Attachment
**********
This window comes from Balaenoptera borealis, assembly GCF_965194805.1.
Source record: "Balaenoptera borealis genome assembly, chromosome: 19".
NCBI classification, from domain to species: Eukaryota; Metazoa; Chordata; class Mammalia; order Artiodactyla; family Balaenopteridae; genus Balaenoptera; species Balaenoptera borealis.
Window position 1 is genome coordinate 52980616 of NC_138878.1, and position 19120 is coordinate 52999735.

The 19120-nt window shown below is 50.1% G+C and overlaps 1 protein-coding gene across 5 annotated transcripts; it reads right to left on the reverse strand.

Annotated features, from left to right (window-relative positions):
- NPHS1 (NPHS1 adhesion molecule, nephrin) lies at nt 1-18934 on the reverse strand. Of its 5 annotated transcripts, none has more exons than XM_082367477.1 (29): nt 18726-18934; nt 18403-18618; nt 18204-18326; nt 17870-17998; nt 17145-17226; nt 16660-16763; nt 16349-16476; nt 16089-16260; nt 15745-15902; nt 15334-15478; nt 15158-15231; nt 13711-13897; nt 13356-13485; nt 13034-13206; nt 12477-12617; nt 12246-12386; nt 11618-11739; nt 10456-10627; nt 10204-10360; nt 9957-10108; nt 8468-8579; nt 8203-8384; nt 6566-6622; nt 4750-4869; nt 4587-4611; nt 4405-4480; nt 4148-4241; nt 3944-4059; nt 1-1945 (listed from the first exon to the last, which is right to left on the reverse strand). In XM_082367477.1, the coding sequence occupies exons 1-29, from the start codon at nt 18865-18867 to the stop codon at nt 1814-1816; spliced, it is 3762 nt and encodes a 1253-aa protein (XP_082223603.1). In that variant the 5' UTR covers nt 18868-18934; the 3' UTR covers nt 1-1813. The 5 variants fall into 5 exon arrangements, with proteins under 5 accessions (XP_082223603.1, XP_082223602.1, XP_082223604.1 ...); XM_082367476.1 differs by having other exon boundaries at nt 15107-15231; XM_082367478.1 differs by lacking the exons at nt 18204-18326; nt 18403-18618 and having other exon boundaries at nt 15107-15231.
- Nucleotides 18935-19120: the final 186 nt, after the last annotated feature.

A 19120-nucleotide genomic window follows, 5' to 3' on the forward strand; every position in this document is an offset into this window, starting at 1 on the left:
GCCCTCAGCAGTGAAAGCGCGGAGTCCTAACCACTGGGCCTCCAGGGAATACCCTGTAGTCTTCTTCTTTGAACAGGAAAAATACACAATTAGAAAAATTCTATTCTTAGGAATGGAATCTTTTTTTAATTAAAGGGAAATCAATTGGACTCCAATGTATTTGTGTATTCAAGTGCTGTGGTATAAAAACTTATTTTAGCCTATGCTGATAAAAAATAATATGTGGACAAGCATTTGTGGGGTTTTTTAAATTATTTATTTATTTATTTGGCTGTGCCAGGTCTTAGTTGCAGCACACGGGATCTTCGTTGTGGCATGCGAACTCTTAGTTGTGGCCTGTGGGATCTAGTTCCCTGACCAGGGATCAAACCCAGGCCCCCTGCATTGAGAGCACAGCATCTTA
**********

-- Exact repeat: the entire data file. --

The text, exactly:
This window comes from Balaenoptera borealis, assembly GCF_965194805.1.
Source record: "Balaenoptera borealis genome assembly, chromosome: 19".
NCBI classification, from domain to species: Eukaryota; Metazoa; Chordata; class Mammalia; order Artiodactyla; family Balaenopteridae; genus Balaenoptera; species Balaenoptera borealis.
Window position 1 is genome coordinate 52980616 of NC_138878.1, and position 19120 is coordinate 52999735.

The 19120-nt window shown below is 50.1% G+C and overlaps 1 protein-coding gene across 5 annotated transcripts; it reads right to left on the reverse strand.

Annotated features, from left to right (window-relative positions):
- NPHS1 (NPHS1 adhesion molecule, nephrin) lies at nt 1-18934 on the reverse strand. Of its 5 annotated transcripts, none has more exons than XM_082367477.1 (29): nt 18726-18934; nt 18403-18618; nt 18204-18326; nt 17870-17998; nt 17145-17226; nt 16660-16763; nt 16349-16476; nt 16089-16260; nt 15745-15902; nt 15334-15478; nt 15158-15231; nt 13711-13897; nt 13356-13485; nt 13034-13206; nt 12477-12617; nt 12246-12386; nt 11618-11739; nt 10456-10627; nt 10204-10360; nt 9957-10108; nt 8468-8579; nt 8203-8384; nt 6566-6622; nt 4750-4869; nt 4587-4611; nt 4405-4480; nt 4148-4241; nt 3944-4059; nt 1-1945 (listed from the first exon to the last, which is right to left on the reverse strand). In XM_082367477.1, the coding sequence occupies exons 1-29, from the start codon at nt 18865-18867 to the stop codon at nt 1814-1816; spliced, it is 3762 nt and encodes a 1253-aa protein (XP_082223603.1). In that variant the 5' UTR covers nt 18868-18934; the 3' UTR covers nt 1-1813. The 5 variants fall into 5 exon arrangements, with proteins under 5 accessions (XP_082223603.1, XP_082223602.1, XP_082223604.1 ...); XM_082367476.1 differs by having other exon boundaries at nt 15107-15231; XM_082367478.1 differs by lacking the exons at nt 18204-18326; nt 18403-18618 and having other exon boundaries at nt 15107-15231.
- Nucleotides 18935-19120: the final 186 nt, after the last annotated feature.

A 19120-nucleotide genomic window follows, 5' to 3' on the forward strand; every position in this document is an offset into this window, starting at 1 on the left:
GCCCTCAGCAGTGAAAGCGCGGAGTCCTAACCACTGGGCCTCCAGGGAATACCCTGTAGTCTTCTTCTTTGAACAGGAAAAATACACAATTAGAAAAATTCTATTCTTAGGAATGGAATCTTTTTTTAATTAAAGGGAAATCAATTGGACTCCAATGTATTTGTGTATTCAAGTGCTGTGGTATAAAAACTTATTTTAGCCTATGCTGATAAAAAATAATATGTGGACAAGCATTTGTGGGGTTTTTTAAATTATTTATTTATTTATTTGGCTGTGCCAGGTCTTAGTTGCAGCACACGGGATCTTCGTTGTGGCATGCGAACTCTTAGTTGTGGCCTGTGGGATCTAGTTCCCTGACCAGGGATCAAACCCAGGCCCCCTGCATTGAGAGCACAGCATCTTA